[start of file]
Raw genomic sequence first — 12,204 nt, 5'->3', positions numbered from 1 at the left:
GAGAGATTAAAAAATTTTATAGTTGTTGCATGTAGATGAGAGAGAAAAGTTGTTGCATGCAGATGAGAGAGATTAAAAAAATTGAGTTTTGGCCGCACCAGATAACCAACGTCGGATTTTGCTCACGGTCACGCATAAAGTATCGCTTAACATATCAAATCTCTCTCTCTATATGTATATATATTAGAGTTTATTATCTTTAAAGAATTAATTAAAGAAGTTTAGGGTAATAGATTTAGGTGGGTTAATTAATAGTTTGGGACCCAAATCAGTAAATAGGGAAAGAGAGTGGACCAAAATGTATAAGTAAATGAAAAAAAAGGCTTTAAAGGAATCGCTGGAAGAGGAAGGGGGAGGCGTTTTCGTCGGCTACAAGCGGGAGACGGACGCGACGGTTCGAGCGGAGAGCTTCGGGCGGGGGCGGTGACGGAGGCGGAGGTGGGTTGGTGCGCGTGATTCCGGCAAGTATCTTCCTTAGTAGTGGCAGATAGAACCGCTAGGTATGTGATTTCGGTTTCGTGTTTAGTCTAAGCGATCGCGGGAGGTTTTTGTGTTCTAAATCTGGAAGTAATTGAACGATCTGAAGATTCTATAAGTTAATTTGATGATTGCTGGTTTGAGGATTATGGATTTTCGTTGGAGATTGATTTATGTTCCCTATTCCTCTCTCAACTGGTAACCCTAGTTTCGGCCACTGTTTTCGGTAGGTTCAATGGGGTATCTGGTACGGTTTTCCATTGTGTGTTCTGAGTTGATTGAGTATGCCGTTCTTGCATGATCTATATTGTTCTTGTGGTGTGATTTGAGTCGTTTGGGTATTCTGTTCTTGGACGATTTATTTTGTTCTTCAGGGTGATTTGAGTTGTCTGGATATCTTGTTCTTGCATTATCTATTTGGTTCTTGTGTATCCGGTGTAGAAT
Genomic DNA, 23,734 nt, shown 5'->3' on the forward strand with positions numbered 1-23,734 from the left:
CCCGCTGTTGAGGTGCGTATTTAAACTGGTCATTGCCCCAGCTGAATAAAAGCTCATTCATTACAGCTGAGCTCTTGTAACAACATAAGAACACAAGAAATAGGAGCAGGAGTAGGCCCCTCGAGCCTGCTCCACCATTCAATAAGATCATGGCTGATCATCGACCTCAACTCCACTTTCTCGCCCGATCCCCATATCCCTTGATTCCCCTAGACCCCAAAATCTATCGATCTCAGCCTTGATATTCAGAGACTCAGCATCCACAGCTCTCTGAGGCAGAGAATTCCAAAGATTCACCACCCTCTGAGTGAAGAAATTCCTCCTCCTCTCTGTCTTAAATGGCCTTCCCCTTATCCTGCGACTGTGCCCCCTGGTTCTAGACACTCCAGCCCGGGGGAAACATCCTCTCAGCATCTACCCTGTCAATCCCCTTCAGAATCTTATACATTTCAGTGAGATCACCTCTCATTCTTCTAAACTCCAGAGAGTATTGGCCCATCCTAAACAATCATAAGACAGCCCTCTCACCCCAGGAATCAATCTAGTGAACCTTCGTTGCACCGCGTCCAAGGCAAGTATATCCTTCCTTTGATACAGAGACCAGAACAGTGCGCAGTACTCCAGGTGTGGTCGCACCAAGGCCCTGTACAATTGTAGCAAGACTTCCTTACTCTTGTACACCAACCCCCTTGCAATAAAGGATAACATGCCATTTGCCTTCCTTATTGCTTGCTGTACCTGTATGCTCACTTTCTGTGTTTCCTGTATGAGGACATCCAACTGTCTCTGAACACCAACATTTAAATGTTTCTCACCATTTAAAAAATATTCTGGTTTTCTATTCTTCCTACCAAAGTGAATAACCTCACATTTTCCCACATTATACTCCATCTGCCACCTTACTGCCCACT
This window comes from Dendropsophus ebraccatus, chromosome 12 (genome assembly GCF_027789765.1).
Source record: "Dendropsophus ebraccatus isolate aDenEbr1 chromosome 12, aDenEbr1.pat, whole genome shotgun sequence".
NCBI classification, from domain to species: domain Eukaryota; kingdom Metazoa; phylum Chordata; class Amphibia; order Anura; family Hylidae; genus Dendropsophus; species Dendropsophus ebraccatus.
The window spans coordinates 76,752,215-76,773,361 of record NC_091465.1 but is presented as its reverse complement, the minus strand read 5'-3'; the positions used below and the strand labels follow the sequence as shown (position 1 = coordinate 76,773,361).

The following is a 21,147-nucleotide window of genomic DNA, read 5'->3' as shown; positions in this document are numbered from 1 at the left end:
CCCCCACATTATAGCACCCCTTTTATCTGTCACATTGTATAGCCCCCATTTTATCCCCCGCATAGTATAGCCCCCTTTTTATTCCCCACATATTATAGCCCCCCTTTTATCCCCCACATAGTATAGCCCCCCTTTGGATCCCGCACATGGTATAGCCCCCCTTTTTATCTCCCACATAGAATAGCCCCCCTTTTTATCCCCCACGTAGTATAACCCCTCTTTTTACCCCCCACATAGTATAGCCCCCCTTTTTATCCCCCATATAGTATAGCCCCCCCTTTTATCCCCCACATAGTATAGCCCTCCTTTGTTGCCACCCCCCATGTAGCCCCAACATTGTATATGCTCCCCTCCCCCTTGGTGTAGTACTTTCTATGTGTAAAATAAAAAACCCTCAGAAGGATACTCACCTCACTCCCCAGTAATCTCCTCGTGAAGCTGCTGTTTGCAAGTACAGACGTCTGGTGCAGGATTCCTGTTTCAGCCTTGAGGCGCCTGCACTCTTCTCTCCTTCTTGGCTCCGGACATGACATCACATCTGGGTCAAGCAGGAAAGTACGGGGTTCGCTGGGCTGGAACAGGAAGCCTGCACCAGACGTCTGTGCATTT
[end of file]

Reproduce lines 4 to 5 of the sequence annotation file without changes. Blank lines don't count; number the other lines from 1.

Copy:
CCCGCTGTTGAGGTGCGTATTTAAACTGGTCATTGCCCCAGCTGAATAAAAGCTCATTCATTACAGCTGAGCTCTTGTAACAACATAAGAACACAAGAAATAGGAGCAGGAGTAGGCCCCTCGAGCCTGCTCCACCATTCAATAAGATCATGGCTGATCATCGACCTCAACTCCACTTTCTCGCCCGATCCCCATATCCCTTGATTCCCCTAGACCCCAAAATCTATCGATCTCAGCCTTGATATTCAGAGACTCAGCATCCACAGCTCTCTGAGGCAGAGAATTCCAAAGATTCACCACCCTCTGAGTGAAGAAATTCCTCCTCCTCTCTGTCTTAAATGGCCTTCCCCTTATCCTGCGACTGTGCCCCCTGGTTCTAGACACTCCAGCCCGGGGGAAACATCCTCTCAGCATCTACCCTGTCAATCCCCTTCAGAATCTTATACATTTCAGTGAGATCACCTCTCATTCTTCTAAACTCCAGAGAGTATTGGCCCATCCTAAACAATCATAAGACAGCCCTCTCACCCCAGGAATCAATCTAGTGAACCTTCGTTGCACCGCGTCCAAGGCAAGTATATCCTTCCTTTGATACAGAGACCAGAACAGTGCGCAGTACTCCAGGTGTGGTCGCACCAAGGCCCTGTACAATTGTAGCAAGACTTCCTTACTCTTGTACACCAACCCCCTTGCAATAAAGGATAACATGCCATTTGCCTTCCTTATTGCTTGCTGTACCTGTATGCTCACTTTCTGTGTTTCCTGTATGAGGACATCCAACTGTCTCTGAACACCAACATTTAAATGTTTCTCACCATTTAAAAAATATTCTGGTTTTCTATTCTTCCTACCAAAGTGAATAACCTCACATTTTCCCACATTATACTCCATCTGCCACCTTACTGCCCACT
This window comes from Dendropsophus ebraccatus, chromosome 12 (genome assembly GCF_027789765.1).